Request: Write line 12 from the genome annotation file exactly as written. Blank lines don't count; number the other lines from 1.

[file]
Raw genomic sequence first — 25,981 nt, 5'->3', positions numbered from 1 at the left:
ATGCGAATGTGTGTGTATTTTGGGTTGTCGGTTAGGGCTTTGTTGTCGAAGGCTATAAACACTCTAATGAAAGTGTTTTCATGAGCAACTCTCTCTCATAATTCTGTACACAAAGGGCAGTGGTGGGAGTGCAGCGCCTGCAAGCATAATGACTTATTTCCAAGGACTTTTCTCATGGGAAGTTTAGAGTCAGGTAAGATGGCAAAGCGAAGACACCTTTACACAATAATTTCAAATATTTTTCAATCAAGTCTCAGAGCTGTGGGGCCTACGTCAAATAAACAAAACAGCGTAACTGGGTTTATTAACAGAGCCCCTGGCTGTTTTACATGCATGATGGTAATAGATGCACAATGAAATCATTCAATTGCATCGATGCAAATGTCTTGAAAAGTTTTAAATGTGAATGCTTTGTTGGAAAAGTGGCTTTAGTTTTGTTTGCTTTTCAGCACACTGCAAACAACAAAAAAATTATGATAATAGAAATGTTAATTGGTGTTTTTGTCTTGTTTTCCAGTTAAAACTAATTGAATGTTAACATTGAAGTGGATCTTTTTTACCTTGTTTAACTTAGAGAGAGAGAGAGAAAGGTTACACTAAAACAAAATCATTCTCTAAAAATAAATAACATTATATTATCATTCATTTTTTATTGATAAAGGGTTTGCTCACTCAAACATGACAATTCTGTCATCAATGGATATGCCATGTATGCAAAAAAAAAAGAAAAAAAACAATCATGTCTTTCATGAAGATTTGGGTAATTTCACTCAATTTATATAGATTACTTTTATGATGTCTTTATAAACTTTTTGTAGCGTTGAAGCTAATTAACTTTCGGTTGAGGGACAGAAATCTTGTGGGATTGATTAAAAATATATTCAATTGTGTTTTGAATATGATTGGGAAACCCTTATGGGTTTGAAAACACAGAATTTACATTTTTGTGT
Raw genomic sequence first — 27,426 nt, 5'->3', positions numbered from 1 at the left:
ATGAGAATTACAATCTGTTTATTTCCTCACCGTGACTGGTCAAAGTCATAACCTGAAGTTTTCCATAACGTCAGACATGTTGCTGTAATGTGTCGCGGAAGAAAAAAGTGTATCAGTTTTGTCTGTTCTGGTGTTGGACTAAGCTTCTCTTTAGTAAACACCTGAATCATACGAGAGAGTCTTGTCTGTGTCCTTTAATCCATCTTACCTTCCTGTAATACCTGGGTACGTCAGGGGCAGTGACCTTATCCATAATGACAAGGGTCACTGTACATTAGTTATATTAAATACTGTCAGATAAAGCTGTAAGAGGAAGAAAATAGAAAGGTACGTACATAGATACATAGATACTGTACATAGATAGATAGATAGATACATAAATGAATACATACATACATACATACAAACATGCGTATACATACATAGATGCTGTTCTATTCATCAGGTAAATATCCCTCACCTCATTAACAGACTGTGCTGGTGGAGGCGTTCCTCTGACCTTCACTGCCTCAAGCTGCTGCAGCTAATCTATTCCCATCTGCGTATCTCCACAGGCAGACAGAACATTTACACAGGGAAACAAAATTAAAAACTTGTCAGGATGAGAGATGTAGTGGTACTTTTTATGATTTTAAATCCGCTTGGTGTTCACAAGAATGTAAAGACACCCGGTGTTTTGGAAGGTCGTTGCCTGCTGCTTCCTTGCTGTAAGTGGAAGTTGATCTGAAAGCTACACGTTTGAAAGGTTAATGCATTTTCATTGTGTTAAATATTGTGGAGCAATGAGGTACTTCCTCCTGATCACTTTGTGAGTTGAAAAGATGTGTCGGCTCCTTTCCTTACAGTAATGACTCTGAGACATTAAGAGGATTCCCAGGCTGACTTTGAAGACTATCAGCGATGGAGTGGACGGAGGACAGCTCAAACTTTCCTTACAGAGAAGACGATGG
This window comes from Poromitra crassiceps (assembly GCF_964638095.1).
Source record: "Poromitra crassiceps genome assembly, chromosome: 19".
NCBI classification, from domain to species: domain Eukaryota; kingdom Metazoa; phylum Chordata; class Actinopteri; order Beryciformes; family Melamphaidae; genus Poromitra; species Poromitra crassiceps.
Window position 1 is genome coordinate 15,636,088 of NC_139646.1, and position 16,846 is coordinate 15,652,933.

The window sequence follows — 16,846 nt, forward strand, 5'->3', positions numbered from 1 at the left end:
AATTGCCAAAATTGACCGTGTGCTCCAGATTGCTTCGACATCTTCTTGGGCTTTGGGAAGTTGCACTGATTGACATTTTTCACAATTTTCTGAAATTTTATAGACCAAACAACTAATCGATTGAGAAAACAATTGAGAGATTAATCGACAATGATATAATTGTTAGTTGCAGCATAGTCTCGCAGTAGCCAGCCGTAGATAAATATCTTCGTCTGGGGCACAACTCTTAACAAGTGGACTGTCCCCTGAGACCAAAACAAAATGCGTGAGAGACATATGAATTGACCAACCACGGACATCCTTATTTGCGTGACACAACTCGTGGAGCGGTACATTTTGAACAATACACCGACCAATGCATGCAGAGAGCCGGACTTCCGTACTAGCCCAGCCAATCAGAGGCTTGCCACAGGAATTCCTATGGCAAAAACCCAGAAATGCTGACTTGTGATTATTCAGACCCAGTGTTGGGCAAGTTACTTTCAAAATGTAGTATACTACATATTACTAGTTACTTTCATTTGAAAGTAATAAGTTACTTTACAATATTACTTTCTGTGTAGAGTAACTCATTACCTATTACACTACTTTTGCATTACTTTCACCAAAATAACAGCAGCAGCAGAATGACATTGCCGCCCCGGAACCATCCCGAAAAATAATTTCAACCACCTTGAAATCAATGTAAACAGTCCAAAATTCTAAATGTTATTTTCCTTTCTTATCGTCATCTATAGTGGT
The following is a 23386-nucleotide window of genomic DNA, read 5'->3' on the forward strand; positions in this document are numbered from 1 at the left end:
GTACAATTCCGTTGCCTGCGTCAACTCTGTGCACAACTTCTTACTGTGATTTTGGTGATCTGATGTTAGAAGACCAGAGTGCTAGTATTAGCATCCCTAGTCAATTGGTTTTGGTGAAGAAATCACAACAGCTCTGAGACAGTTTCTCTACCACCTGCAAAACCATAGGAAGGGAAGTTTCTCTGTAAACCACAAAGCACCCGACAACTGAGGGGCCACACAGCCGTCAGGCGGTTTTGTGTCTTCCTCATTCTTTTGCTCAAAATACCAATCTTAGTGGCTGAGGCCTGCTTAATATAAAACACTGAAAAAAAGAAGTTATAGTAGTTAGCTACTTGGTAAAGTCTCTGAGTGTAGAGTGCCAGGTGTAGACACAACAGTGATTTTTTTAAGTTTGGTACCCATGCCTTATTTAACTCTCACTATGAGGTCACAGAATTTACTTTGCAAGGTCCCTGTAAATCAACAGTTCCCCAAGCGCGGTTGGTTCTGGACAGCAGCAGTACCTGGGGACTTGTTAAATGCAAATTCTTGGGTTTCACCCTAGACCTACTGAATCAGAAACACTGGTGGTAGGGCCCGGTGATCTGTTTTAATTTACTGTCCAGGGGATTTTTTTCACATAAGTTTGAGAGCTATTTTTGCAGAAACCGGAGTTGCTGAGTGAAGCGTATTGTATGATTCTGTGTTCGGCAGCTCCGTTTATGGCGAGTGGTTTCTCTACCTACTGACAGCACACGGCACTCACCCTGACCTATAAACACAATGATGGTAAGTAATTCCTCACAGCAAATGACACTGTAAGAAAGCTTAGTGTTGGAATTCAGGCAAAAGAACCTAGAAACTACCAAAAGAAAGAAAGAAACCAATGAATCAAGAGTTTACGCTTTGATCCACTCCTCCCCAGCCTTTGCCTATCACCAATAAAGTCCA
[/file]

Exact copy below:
GTACAATTCCGTTGCCTGCGTCAACTCTGTGCACAACTTCTTACTGTGATTTTGGTGATCTGATGTTAGAAGACCAGAGTGCTAGTATTAGCATCCCTAGTCAATTGGTTTTGGTGAAGAAATCACAACAGCTCTGAGACAGTTTCTCTACCACCTGCAAAACCATAGGAAGGGAAGTTTCTCTGTAAACCACAAAGCACCCGACAACTGAGGGGCCACACAGCCGTCAGGCGGTTTTGTGTCTTCCTCATTCTTTTGCTCAAAATACCAATCTTAGTGGCTGAGGCCTGCTTAATATAAAACACTGAAAAAAAGAAGTTATAGTAGTTAGCTACTTGGTAAAGTCTCTGAGTGTAGAGTGCCAGGTGTAGACACAACAGTGATTTTTTTAAGTTTGGTACCCATGCCTTATTTAACTCTCACTATGAGGTCACAGAATTTACTTTGCAAGGTCCCTGTAAATCAACAGTTCCCCAAGCGCGGTTGGTTCTGGACAGCAGCAGTACCTGGGGACTTGTTAAATGCAAATTCTTGGGTTTCACCCTAGACCTACTGAATCAGAAACACTGGTGGTAGGGCCCGGTGATCTGTTTTAATTTACTGTCCAGGGGATTTTTTTCACATAAGTTTGAGAGCTATTTTTGCAGAAACCGGAGTTGCTGAGTGAAGCGTATTGTATGATTCTGTGTTCGGCAGCTCCGTTTATGGCGAGTGGTTTCTCTACCTACTGACAGCACACGGCACTCACCCTGACCTATAAACACAATGATGGTAAGTAATTCCTCACAGCAAATGACACTGTAAGAAAGCTTAGTGTTGGAATTCAGGCAAAAGAACCTAGAAACTACCAAAAGAAAGAAAGAAACCAATGAATCAAGAGTTTACGCTTTGATCCACTCCTCCCCAGCCTTTGCCTATCACCAATAAAGTCCA